HARTLEPOOL has signed up for a unique campaign which could help scores of heart disease victims.
In a unique tie-up announced today, the town officially became the only British Heart Foundation (BHF) Heart Town in the North at a time when more than 100 people are still dying of heart disease in Hartlepool each year.
Town officials today vowed to do all they can to beat heart disease.
And thanks to Hartlepool’s help, experts might be able to repair damaged hearts for the first time – and do it within the next 10 years.
Mayor Stuart Drummond said: “Hartlepool still has a high level of heart disease and related illnesses, and this campaign provides the perfect platform to raise awareness of what people can do to improve their health and prolong their lives.”
He added: “I’m delighted that Hartlepool is one of the first towns to pledge its support to this important campaign.
“As a council, we are always striving to improve people’s health and this initiative forms part of our commitment to the local community.”
The deal will see Hartlepool officially become a Heart Town which means more will be done communities together through local fundraising and volunteering as well as raising awareness of heart disease and offering residents a raft of support services including to bring people together in fundraising.
Communities, schools and workplaces will all be encouraged to raise money as well as awareness about health and lifestyle.
And if everything goes to plan, the BHF hopes to have raised £50m for research to repair damaged hearts.
Hartlepool is one of the first towns in the country – and the first in the North – to become a BHF Heart Town.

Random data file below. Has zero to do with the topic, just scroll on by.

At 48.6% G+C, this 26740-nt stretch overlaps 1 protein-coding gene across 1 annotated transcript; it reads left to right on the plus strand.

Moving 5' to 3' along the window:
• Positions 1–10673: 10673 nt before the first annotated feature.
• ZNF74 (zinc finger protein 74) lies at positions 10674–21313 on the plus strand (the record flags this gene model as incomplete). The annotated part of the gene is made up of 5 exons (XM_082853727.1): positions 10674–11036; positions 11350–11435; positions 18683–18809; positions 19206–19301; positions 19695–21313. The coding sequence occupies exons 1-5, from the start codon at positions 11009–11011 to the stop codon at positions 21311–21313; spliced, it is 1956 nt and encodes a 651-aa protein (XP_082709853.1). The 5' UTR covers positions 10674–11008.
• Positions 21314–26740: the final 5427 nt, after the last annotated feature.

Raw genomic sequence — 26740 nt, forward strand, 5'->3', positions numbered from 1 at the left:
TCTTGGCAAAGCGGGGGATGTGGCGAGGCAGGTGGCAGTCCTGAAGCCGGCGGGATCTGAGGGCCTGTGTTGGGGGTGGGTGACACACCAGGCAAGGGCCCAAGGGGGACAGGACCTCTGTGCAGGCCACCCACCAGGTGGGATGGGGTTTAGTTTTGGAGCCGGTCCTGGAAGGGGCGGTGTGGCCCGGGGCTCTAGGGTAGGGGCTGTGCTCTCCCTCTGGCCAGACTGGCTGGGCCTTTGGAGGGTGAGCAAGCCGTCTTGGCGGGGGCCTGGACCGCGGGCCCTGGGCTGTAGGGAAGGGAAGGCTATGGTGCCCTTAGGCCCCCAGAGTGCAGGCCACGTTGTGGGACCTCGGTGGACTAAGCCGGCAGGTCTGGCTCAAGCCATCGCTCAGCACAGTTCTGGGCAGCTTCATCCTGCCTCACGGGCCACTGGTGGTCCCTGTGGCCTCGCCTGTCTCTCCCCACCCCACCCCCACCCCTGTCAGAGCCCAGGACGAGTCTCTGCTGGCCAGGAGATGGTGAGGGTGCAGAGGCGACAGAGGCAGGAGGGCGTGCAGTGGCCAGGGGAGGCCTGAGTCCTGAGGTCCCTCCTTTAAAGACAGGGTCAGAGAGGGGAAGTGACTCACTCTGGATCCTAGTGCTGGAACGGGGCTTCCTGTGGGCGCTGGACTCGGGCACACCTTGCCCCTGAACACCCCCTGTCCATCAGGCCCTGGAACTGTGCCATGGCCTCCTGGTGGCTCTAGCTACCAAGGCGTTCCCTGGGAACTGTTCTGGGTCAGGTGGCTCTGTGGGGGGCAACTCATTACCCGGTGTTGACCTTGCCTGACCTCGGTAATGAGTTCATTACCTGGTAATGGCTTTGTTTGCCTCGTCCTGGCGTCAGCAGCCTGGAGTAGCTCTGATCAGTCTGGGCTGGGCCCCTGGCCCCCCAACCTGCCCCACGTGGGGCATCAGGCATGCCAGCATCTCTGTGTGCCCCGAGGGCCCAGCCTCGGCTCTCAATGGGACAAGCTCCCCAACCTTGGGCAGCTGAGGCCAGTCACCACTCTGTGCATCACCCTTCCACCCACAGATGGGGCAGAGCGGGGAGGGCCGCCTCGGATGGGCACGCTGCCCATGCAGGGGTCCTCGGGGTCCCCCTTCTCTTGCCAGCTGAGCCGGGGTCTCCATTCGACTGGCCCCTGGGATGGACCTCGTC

Hartlepool Borough Council has teamed up with the BHF as part of the charity’s Mending Broken Hearts Appeal which has been launched to mark its 50th anniversary, this year.
BHF volunteer fundraising manager in Hartlepool Fiona Turner said:
“We are delighted that Hartlepool Borough Council has decided to become a Heart Town.
“There are many activities and events happening throughout the year that local people can get involved in.
“We will be working with the Hartlepool community to raise awareness of heart disease and raise money for the BHF’s Mending Broken Hearts Appeal.”
The number of people dying of heart disease, which includes heart attacks, in Hartlepool has fallen from 229 in 1994 to 112 in 2008.
But that means more people are surviving and living with heart disease.
Fiona added: “There is no cure for a broken heart. This ground-breaking research can change that and help researchers learn how to teach the heart to ‘heal itself’.
“In order to do this the charity needs to spend £50m on the research to repair damaged hearts.
“The hope is, if it can get the money, it could be funding trials with heart failure patients in as little as five years.
“That’s why Hartlepool’s support is so vital.”